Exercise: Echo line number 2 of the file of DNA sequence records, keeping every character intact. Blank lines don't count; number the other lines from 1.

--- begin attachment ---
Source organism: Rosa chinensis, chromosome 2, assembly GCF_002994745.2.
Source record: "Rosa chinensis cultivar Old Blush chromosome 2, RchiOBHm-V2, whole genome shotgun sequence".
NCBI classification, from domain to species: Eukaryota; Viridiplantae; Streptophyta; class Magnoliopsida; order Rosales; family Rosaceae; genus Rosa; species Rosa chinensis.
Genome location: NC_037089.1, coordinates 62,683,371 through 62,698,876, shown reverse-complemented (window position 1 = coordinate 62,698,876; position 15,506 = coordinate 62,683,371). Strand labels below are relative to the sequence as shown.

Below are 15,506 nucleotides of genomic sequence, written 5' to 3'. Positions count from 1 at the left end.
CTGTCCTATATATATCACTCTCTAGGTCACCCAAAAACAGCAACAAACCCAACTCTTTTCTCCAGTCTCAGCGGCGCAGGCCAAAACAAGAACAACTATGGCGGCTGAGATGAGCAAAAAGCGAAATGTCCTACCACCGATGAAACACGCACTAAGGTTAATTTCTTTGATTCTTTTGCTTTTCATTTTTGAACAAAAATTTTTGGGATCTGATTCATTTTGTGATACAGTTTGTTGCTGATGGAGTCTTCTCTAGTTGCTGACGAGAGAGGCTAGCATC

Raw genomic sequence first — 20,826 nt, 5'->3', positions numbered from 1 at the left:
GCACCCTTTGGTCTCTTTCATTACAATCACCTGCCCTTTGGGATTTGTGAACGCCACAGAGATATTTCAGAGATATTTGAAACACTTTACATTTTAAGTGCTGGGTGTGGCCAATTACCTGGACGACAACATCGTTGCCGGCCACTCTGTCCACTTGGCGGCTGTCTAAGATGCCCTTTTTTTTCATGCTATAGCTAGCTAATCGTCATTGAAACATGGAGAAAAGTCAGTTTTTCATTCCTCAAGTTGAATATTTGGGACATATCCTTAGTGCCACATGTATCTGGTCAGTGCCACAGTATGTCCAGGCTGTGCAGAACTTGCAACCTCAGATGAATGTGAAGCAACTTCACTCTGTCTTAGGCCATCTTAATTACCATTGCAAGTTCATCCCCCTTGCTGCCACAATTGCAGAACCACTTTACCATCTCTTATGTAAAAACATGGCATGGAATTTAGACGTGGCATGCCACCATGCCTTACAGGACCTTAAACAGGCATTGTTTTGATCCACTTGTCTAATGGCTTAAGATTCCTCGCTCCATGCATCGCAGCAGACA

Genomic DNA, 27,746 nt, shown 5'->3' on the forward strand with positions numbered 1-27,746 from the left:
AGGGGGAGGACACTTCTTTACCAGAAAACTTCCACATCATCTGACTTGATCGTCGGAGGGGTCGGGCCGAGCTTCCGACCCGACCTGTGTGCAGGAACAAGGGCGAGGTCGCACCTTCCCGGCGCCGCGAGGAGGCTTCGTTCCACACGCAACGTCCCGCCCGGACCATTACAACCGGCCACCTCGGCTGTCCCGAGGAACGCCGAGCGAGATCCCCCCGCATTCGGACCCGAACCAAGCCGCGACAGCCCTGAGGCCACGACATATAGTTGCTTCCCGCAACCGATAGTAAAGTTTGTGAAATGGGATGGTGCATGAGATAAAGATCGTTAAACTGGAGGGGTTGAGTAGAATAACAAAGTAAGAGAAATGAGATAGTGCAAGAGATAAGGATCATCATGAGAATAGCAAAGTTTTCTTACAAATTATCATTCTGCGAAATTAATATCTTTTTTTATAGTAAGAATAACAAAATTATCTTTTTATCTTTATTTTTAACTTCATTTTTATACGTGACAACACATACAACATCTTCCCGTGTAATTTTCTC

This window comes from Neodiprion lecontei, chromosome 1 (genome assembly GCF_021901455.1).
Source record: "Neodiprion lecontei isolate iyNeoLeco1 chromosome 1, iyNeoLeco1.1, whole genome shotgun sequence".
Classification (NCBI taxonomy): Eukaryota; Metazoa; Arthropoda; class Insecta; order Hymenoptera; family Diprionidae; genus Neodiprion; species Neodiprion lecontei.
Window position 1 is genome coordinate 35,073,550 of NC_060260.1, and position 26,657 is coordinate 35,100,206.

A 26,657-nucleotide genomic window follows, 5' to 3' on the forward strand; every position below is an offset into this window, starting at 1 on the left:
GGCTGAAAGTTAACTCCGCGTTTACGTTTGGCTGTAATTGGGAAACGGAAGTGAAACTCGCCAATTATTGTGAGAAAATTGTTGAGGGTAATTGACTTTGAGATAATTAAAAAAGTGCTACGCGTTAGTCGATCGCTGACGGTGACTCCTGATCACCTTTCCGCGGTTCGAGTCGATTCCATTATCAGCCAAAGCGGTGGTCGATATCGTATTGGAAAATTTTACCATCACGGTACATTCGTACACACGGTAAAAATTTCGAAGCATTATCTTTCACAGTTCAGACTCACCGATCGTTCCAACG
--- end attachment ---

Source record: "Rosa chinensis cultivar Old Blush chromosome 2, RchiOBHm-V2, whole genome shotgun sequence".